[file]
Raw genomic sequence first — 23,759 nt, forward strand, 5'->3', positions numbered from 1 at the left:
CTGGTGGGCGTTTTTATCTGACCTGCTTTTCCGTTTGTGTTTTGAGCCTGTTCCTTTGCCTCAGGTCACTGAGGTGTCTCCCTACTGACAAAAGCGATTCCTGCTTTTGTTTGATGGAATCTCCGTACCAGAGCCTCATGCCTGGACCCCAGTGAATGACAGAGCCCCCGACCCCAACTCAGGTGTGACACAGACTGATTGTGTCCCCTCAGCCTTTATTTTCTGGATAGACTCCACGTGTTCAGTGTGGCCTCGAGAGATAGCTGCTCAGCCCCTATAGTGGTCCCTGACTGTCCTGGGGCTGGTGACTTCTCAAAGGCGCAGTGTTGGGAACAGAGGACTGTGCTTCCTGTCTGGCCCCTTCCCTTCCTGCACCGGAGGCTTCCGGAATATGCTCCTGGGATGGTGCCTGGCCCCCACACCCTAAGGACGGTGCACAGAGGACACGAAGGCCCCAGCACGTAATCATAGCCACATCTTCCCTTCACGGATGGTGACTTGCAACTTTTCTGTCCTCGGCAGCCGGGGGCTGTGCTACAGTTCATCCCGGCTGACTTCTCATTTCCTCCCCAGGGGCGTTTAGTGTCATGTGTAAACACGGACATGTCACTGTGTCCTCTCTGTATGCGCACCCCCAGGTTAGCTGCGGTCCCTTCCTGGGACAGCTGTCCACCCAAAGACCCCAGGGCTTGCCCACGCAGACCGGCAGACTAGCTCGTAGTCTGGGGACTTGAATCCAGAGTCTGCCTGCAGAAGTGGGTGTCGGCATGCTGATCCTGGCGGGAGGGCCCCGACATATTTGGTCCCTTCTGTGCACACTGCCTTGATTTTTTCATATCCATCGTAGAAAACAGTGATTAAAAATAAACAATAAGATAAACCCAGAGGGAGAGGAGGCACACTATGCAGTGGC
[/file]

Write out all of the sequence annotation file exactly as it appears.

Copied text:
Raw genomic sequence first — 23,759 nt, forward strand, 5'->3', positions numbered from 1 at the left:
CTGGTGGGCGTTTTTATCTGACCTGCTTTTCCGTTTGTGTTTTGAGCCTGTTCCTTTGCCTCAGGTCACTGAGGTGTCTCCCTACTGACAAAAGCGATTCCTGCTTTTGTTTGATGGAATCTCCGTACCAGAGCCTCATGCCTGGACCCCAGTGAATGACAGAGCCCCCGACCCCAACTCAGGTGTGACACAGACTGATTGTGTCCCCTCAGCCTTTATTTTCTGGATAGACTCCACGTGTTCAGTGTGGCCTCGAGAGATAGCTGCTCAGCCCCTATAGTGGTCCCTGACTGTCCTGGGGCTGGTGACTTCTCAAAGGCGCAGTGTTGGGAACAGAGGACTGTGCTTCCTGTCTGGCCCCTTCCCTTCCTGCACCGGAGGCTTCCGGAATATGCTCCTGGGATGGTGCCTGGCCCCCACACCCTAAGGACGGTGCACAGAGGACACGAAGGCCCCAGCACGTAATCATAGCCACATCTTCCCTTCACGGATGGTGACTTGCAACTTTTCTGTCCTCGGCAGCCGGGGGCTGTGCTACAGTTCATCCCGGCTGACTTCTCATTTCCTCCCCAGGGGCGTTTAGTGTCATGTGTAAACACGGACATGTCACTGTGTCCTCTCTGTATGCGCACCCCCAGGTTAGCTGCGGTCCCTTCCTGGGACAGCTGTCCACCCAAAGACCCCAGGGCTTGCCCACGCAGACCGGCAGACTAGCTCGTAGTCTGGGGACTTGAATCCAGAGTCTGCCTGCAGAAGTGGGTGTCGGCATGCTGATCCTGGCGGGAGGGCCCCGACATATTTGGTCCCTTCTGTGCACACTGCCTTGATTTTTTCATATCCATCGTAGAAAACAGTGATTAAAAATAAACAATAAGATAAACCCAGAGGGAGAGGAGGCACACTATGCAGTGGC